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Aerospace engineering takes off at Leicester

14 October 2013 Leicester, University of

A University of Leicester Professor has taken science practicals to a new level—by taking the controls of a Piper PA28 aircraft and flying the students himself.

Professor Chris Binns, of the University of Leicester’s Department of Physics and Astronomy, who also has a commercial pilot’s license, is running a new module designed to teach students about the practical aspects of control and navigation systems.

The module, which runs from this year, will see three students at a time taken on one hour long flights from Leicester Airport to Coventry, during which Professor Binns will demonstrate the principles of navigation and flight controls. The plane used for the flights is equipped with a variable pitch propeller, retractable landing gear, autopilot and the instruments required to fly in Instrument Meteorological Conditions (IMC): that is, when low visibility makes flying by eye impossible.

“We believe it is very important that engineers develop an in-depth understanding in real applications of the engineering principles they are taught in lectures,” Professor Binns says. “This is particularly true in aerospace engineering. We all put an enormous amount of trust into the design of aeroplanes and it is better that they are designed, maintained and repaired by engineers who have an intuitive feel for how they behave in practice and what a pilot demands of them.”

There will also be a one-hour measurement test flight, allowing students to measure wing angle of attack as a function of airspeed and other factors required to calculate wing lift coefficient—essential for understanding the factors affecting how a plane climbs and stays in the air. During this flight, Professor Binns will also demonstrate the primary, secondary and tertiary effects of the controls. After the flights, a three hour activity session will allow students to collate data gained from the flight and calculate the wing lift coefficient.

The flights and on-hand experience will be supplemented by lectures on instruments, autopilot, and navigation by radio, GPS and INS (Inertial Navigation Systems).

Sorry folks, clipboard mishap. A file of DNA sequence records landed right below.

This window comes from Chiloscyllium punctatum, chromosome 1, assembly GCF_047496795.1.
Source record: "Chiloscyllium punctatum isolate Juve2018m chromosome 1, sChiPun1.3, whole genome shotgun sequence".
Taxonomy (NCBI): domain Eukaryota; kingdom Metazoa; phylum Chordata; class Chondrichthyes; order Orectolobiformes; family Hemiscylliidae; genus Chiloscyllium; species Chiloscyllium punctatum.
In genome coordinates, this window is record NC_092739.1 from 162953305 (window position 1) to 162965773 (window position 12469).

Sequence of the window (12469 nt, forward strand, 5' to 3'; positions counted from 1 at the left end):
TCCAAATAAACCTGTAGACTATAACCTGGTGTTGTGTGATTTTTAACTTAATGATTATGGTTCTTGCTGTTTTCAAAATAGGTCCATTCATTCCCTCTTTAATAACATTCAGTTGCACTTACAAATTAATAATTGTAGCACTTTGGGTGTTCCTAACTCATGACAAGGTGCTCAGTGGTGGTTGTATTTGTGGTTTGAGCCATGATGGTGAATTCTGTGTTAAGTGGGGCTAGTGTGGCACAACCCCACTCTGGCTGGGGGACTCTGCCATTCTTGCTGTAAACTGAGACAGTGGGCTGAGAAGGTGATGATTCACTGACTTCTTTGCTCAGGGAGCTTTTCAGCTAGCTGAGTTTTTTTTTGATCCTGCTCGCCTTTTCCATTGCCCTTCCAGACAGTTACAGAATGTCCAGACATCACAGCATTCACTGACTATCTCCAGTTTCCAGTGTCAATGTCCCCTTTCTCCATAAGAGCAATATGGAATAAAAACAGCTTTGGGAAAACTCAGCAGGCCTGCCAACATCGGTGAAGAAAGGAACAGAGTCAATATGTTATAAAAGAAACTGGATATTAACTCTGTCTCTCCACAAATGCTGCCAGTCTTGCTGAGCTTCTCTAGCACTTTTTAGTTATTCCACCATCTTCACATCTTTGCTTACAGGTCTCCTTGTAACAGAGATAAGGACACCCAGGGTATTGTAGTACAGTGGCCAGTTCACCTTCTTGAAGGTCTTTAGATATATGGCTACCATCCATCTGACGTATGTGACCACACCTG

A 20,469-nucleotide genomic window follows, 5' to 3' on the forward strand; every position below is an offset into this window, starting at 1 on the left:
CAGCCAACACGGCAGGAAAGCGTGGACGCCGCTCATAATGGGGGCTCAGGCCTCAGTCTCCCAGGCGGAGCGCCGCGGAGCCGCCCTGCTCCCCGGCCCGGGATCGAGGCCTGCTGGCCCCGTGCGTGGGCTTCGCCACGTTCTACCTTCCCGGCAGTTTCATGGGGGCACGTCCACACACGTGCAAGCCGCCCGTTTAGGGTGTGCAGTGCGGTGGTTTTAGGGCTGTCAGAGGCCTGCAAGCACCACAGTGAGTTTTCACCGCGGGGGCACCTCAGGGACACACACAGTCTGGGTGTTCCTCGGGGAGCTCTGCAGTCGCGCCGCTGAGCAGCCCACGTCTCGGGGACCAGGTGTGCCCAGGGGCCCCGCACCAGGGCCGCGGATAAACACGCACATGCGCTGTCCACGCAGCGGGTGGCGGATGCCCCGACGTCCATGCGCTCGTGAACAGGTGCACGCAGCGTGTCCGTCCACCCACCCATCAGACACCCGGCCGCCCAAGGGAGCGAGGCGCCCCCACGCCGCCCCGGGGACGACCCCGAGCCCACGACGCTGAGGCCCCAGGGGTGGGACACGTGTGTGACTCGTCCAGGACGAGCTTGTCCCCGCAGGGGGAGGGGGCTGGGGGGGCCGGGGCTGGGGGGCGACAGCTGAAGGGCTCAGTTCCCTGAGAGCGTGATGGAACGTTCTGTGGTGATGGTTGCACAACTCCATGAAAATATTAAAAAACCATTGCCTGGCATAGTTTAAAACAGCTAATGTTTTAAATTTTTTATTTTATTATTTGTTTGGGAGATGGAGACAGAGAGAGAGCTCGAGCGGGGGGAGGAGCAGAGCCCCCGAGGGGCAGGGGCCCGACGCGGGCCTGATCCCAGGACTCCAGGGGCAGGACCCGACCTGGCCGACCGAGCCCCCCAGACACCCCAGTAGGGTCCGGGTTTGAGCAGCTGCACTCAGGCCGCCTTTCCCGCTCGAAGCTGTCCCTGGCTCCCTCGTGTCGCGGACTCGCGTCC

“The flight instruments, radio navigation electronics and autopilot systems that are presented in lectures will be seen working in practice so the students can see their importance and also their limitations in real situations,” Professor Binns says. “In addition, the students will get a full training on the primary, secondary and tertiary effects of the flight controls so they will get an in-depth understanding of how the aircraft controls interact with each other. Finally they will get the experience of making measurements in the air, which they can analyse back on the ground to extract important parameters of aircraft performance. Of course, we also hope that they enjoy this part of their training! We have a fortunate set of circumstances in Leicester that allows us to offer this training at particularly low cost. We have a licensed airport with an excellent flying school just five miles from the city and they have been very supportive in setting up these flight practicals.”

The course will provide tangible benefits for students as they move through their degree and into work: “This module will give students a competitive edge when applying for jobs in aerospace engineering,” says Professor Binns. “In addition, much of the course is closely aligned with the ATPL (Air Transport Pilot’s Licence) ground school that is given to commercial pilots. These days it is not unusual for pilots to be graduates, and if any of the students wanted to train as a pilot, the course will be very beneficial to their ground school and also an important addition to their CV.

“I am sure our students are really excited about starting the module,” Professor Binns says. “I can’t wait to meet them and get them in the air!”

Karim Shawki, a third year Aerospace Engineering student, adds: ”This will be my first time in a cockpit and seeing all of the equipment we have been learning about. I am really excited as it means we will be able to incorporate the theory we have been learning in such a practical way. It is always much better to see what we’re learning in real life.”

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